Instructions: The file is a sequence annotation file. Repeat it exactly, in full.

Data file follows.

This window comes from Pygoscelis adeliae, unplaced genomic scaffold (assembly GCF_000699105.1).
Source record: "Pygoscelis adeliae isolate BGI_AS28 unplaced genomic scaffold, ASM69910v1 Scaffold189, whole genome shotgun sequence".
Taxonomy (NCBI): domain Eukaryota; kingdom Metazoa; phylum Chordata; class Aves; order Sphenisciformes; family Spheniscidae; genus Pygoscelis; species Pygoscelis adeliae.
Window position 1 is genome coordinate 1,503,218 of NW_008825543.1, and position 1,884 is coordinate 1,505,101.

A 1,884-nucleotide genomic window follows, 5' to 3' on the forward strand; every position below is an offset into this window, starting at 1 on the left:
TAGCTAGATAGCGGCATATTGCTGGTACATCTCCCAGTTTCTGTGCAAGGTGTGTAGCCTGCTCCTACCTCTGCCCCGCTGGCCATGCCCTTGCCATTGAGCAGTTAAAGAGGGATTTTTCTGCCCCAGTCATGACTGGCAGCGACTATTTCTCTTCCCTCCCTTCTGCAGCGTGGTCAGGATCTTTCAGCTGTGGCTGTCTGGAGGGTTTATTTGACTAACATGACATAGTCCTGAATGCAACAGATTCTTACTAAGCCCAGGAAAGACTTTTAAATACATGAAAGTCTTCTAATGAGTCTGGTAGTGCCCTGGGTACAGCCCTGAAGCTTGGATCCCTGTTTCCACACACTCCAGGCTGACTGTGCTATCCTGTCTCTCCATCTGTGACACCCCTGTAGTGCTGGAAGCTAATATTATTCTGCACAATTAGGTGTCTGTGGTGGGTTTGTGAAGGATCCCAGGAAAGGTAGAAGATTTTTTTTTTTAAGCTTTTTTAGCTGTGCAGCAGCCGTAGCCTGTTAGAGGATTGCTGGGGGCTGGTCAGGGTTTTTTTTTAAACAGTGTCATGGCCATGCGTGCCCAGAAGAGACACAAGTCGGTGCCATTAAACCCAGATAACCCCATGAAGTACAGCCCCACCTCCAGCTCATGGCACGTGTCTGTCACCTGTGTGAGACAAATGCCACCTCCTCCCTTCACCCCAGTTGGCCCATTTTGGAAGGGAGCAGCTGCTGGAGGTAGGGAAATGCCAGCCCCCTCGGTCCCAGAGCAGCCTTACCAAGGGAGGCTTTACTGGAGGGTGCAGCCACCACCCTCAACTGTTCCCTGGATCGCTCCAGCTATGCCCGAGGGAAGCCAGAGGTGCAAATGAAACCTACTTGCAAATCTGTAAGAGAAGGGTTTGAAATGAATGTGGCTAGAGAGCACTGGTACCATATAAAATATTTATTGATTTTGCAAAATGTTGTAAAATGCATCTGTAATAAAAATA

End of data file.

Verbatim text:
This window comes from Pygoscelis adeliae, unplaced genomic scaffold (assembly GCF_000699105.1).
Source record: "Pygoscelis adeliae isolate BGI_AS28 unplaced genomic scaffold, ASM69910v1 Scaffold189, whole genome shotgun sequence".
Taxonomy (NCBI): domain Eukaryota; kingdom Metazoa; phylum Chordata; class Aves; order Sphenisciformes; family Spheniscidae; genus Pygoscelis; species Pygoscelis adeliae.
Window position 1 is genome coordinate 1,503,218 of NW_008825543.1, and position 1,884 is coordinate 1,505,101.

A 1,884-nucleotide genomic window follows, 5' to 3' on the forward strand; every position below is an offset into this window, starting at 1 on the left:
TAGCTAGATAGCGGCATATTGCTGGTACATCTCCCAGTTTCTGTGCAAGGTGTGTAGCCTGCTCCTACCTCTGCCCCGCTGGCCATGCCCTTGCCATTGAGCAGTTAAAGAGGGATTTTTCTGCCCCAGTCATGACTGGCAGCGACTATTTCTCTTCCCTCCCTTCTGCAGCGTGGTCAGGATCTTTCAGCTGTGGCTGTCTGGAGGGTTTATTTGACTAACATGACATAGTCCTGAATGCAACAGATTCTTACTAAGCCCAGGAAAGACTTTTAAATACATGAAAGTCTTCTAATGAGTCTGGTAGTGCCCTGGGTACAGCCCTGAAGCTTGGATCCCTGTTTCCACACACTCCAGGCTGACTGTGCTATCCTGTCTCTCCATCTGTGACACCCCTGTAGTGCTGGAAGCTAATATTATTCTGCACAATTAGGTGTCTGTGGTGGGTTTGTGAAGGATCCCAGGAAAGGTAGAAGATTTTTTTTTTTAAGCTTTTTTAGCTGTGCAGCAGCCGTAGCCTGTTAGAGGATTGCTGGGGGCTGGTCAGGGTTTTTTTTTAAACAGTGTCATGGCCATGCGTGCCCAGAAGAGACACAAGTCGGTGCCATTAAACCCAGATAACCCCATGAAGTACAGCCCCACCTCCAGCTCATGGCACGTGTCTGTCACCTGTGTGAGACAAATGCCACCTCCTCCCTTCACCCCAGTTGGCCCATTTTGGAAGGGAGCAGCTGCTGGAGGTAGGGAAATGCCAGCCCCCTCGGTCCCAGAGCAGCCTTACCAAGGGAGGCTTTACTGGAGGGTGCAGCCACCACCCTCAACTGTTCCCTGGATCGCTCCAGCTATGCCCGAGGGAAGCCAGAGGTGCAAATGAAACCTACTTGCAAATCTGTAAGAGAAGGGTTTGAAATGAATGTGGCTAGAGAGCACTGGTACCATATAAAATATTTATTGATTTTGCAAAATGTTGTAAAATGCATCTGTAATAAAAATA